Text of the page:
A man doubled over on Koreshan Boulevard,
Knocked himself out and slid to the kerb,
Dragging his associations with him.
Even in his stupor, he tried to rub them off.
As I rushed to him I saw others do the same. One woman,
Compassioned and disgusted, groped out his
Life from his pockets. A shopping list with eggs crossed off,
A tablet wrapped in tissue, scuffed Islamic prayers
On the back of a receipt. Fake social security card,
Photos of himself with children, tubes of penicillin.
A guy said “Put them back,
Wait for the ambulance, we’re not repossessing him.”
The woman said she’s looking for diabetes, epilepsy, allergy bands.
She pulled out a pencil without lead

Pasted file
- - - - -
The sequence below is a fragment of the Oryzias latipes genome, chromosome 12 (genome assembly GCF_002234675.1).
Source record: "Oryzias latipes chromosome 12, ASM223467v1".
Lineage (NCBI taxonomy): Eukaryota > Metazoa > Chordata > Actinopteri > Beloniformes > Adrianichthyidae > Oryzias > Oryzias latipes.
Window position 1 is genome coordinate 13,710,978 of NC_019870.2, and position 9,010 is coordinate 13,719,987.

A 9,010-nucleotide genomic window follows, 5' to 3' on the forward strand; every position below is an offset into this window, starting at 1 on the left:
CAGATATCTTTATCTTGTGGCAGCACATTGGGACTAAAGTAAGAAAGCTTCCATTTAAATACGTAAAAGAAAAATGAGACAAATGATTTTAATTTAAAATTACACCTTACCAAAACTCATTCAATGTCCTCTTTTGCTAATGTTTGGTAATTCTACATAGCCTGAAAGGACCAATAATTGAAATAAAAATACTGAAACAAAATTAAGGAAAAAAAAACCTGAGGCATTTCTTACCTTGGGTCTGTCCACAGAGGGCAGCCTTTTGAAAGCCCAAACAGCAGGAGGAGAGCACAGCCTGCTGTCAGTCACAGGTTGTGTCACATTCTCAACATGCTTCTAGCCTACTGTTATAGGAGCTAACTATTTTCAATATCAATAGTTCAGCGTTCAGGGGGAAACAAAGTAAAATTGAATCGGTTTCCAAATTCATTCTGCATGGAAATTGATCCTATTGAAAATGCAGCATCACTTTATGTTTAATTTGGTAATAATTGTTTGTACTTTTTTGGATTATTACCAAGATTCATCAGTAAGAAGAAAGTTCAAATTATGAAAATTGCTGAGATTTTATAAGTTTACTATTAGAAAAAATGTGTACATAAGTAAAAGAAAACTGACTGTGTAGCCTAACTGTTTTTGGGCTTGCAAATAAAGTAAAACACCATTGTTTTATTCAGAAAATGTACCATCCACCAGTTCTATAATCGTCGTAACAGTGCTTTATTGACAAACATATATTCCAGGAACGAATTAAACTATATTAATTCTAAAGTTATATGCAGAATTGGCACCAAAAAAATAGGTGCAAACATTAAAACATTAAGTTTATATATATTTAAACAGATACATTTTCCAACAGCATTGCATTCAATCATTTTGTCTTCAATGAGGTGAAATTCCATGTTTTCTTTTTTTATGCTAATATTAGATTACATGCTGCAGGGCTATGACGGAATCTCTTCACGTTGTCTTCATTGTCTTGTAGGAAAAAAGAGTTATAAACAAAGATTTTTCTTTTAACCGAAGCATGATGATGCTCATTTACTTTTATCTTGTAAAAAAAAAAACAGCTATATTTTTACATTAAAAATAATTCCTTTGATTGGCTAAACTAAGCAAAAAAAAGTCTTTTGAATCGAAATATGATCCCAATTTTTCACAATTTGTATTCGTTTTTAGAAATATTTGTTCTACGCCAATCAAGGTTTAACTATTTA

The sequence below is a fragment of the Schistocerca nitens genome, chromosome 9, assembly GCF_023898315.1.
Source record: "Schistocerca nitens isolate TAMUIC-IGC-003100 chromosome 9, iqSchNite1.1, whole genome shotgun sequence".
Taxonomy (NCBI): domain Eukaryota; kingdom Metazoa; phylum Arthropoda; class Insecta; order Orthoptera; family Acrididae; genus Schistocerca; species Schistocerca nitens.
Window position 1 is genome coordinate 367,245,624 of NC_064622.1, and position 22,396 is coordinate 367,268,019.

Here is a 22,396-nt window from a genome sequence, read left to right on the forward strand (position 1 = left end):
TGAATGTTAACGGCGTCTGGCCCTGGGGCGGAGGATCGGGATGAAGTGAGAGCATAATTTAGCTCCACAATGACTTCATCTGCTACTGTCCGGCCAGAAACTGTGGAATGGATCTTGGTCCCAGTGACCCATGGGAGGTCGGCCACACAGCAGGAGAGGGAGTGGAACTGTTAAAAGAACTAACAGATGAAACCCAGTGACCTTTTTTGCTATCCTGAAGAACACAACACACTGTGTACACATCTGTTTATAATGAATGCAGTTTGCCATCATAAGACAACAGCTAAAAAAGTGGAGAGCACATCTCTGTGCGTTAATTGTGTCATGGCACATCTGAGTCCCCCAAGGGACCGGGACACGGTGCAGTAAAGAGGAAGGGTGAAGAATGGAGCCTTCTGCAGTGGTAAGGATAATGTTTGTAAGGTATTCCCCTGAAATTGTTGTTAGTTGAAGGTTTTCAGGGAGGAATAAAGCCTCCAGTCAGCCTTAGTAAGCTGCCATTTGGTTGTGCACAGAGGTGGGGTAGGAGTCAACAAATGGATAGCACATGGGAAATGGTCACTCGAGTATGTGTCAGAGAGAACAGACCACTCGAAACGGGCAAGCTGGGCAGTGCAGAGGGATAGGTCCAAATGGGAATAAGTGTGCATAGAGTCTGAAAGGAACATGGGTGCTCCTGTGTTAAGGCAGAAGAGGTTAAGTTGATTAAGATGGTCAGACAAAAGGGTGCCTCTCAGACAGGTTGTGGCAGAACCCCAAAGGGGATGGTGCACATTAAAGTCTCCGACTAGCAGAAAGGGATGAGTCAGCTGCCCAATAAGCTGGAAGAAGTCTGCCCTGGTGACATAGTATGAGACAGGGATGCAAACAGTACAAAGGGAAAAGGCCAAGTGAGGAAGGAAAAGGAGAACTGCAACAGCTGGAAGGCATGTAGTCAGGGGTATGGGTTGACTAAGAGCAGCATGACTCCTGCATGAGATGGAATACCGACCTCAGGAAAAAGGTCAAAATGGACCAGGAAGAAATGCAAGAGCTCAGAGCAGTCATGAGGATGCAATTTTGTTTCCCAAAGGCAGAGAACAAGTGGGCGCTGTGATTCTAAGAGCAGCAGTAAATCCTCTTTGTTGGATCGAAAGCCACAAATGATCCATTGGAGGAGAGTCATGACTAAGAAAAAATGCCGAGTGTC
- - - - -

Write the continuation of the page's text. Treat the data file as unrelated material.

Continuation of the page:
Then stepped into a flash
Of ambulance, which woke him.
As if rising for breath and left
With us holding the rest of him.
Imran Khan is a writer and speaker who has worked with detained refugees and victims of violence. His work has appeared, or is forthcoming, in the Thomas Hardy Journal, West Trade Review, The Bookends Review, and others. Khan has won a Thomas Hardy Award for poetry.